You are standing near the path of the Mullan Road, the first wagon road across the northern Rocky Mountains.
Since before Lewis and Clark, it was an American dream to establish an effective route connecting the eastern United States to the Pacific Ocean. The vast expanse of the American continent made this passage difficult, but thanks to Irish immigrant and West Point graduate John Mullan, this vision would be realized.
In March 1853, Governor Isaac Stevens led an expeditionary force to survey the newly-established Washington Territory. Mullan was one of his officers and was soon appointed to build the wagon road. The road would aid in the subjugation of the area's Native population, serve as a wagon trail for American migrants and as a survey of the best routes for an eventual railroad.
The 624-mile-long Mullan Road, winding through the Idaho and Montana Rockies into the western foothills, through the plains of southeastern and central Washington, and along the banks of the mighty Columbia River into Fort Walla Walla became a symbol of military might and commercial power. The road's completion in 1861 was quite an accomplishment in an area of the continent which held only a handful of white settlers overshadowed by a population of Indian tribes that had been dominant in this region since long before European contact. Many of these tribes, such as the Nez Perce, Iroquois and Flathead offered guidance and advice in leading Mullan through the mountain passes and river valleys that he would utilize for his road's construction. Always mindful of existing Indian trails and roads, Mullan even utilized the mountain pass trails of the Coeur d' Alenes.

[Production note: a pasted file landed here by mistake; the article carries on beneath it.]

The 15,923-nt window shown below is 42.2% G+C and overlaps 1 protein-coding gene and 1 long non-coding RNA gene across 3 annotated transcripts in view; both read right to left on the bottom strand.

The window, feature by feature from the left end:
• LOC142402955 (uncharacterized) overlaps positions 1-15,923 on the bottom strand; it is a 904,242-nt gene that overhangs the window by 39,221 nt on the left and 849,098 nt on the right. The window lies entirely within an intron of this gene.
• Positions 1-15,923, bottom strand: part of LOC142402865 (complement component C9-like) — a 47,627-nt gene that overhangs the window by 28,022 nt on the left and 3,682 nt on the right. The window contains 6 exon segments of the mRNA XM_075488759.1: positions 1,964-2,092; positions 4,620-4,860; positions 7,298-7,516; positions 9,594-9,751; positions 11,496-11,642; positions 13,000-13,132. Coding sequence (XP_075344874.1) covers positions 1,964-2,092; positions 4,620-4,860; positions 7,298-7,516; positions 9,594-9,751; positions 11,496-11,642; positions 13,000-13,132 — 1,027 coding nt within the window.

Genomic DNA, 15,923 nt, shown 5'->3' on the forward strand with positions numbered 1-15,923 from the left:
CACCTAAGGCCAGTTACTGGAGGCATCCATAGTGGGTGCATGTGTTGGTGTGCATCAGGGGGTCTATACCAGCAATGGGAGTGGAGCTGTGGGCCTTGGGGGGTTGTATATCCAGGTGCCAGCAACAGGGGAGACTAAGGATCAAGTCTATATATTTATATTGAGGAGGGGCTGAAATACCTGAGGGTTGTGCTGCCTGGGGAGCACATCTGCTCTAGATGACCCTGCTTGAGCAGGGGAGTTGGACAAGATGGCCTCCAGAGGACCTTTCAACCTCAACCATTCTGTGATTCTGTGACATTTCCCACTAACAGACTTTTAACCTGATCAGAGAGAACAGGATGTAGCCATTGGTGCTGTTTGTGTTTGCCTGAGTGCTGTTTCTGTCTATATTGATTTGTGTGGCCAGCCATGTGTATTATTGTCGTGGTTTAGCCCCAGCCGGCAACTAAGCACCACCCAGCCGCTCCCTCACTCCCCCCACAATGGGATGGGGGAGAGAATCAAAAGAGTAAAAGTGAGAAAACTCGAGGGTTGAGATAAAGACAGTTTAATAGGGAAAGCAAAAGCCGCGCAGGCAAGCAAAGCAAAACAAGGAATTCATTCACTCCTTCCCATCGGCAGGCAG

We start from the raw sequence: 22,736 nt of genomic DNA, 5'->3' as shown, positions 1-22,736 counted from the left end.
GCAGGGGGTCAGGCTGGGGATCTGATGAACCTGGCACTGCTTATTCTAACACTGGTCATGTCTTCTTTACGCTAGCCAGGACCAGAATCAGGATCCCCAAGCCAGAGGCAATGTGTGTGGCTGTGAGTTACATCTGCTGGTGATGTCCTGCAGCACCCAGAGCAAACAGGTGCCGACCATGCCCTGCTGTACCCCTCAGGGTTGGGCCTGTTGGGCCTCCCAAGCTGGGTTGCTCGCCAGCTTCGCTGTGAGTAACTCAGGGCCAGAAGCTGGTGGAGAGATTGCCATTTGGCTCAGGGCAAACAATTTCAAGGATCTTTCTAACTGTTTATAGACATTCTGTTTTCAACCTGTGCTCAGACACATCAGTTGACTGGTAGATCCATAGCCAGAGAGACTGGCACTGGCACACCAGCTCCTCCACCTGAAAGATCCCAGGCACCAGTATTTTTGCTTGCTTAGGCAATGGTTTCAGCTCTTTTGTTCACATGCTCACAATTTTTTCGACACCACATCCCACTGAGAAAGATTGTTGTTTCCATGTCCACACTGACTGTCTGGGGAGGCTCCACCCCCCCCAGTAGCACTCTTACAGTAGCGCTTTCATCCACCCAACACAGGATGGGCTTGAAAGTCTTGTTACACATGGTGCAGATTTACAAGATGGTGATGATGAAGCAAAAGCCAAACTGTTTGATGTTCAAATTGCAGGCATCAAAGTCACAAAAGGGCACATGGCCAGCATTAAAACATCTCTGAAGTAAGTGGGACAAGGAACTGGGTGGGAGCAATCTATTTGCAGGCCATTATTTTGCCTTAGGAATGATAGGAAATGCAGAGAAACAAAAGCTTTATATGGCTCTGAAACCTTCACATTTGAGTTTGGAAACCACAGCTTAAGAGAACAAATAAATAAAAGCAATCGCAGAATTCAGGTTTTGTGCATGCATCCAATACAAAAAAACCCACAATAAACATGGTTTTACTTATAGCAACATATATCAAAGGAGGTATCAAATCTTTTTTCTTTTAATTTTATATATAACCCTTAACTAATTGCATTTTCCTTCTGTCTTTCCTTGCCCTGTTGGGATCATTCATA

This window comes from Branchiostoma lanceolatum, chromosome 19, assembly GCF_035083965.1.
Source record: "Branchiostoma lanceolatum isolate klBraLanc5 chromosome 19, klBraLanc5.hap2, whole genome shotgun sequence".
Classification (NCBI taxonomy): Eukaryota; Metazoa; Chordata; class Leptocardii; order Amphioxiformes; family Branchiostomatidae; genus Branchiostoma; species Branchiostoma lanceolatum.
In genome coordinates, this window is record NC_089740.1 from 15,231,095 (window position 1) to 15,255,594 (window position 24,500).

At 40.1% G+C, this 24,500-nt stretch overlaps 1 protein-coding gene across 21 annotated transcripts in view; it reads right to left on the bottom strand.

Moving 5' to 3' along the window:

The Mullan Road was one of the busiest wagon trails in the Northwest during its eight-year commissioned use. Over 20,000 immigrants and over $1,000,000 in commerce passed over the road in 1866 alone. With the completion of the Transcontinental Railroad in 1869, the wagon trails were traded for the Iron Horse, and the Mullan Road was decommissioned.
Fast-forward nearly 100 years and by the 1960s as Interstate 90 was completed in Washington, Idaho and Montana, markers of the original Mullan Road were placed and can be seen along the Interstate. Many of these signs are visible on or near I-90 through Montana, Idaho, and Eastern Washington. Highway 10 in Idaho and Montana follows much of the road's original route. These major thoroughfares indicate not only the original road's presence, but they also remind us of the historical significance of the Mullan Road, and its impact on western American society, even in to the 21st century.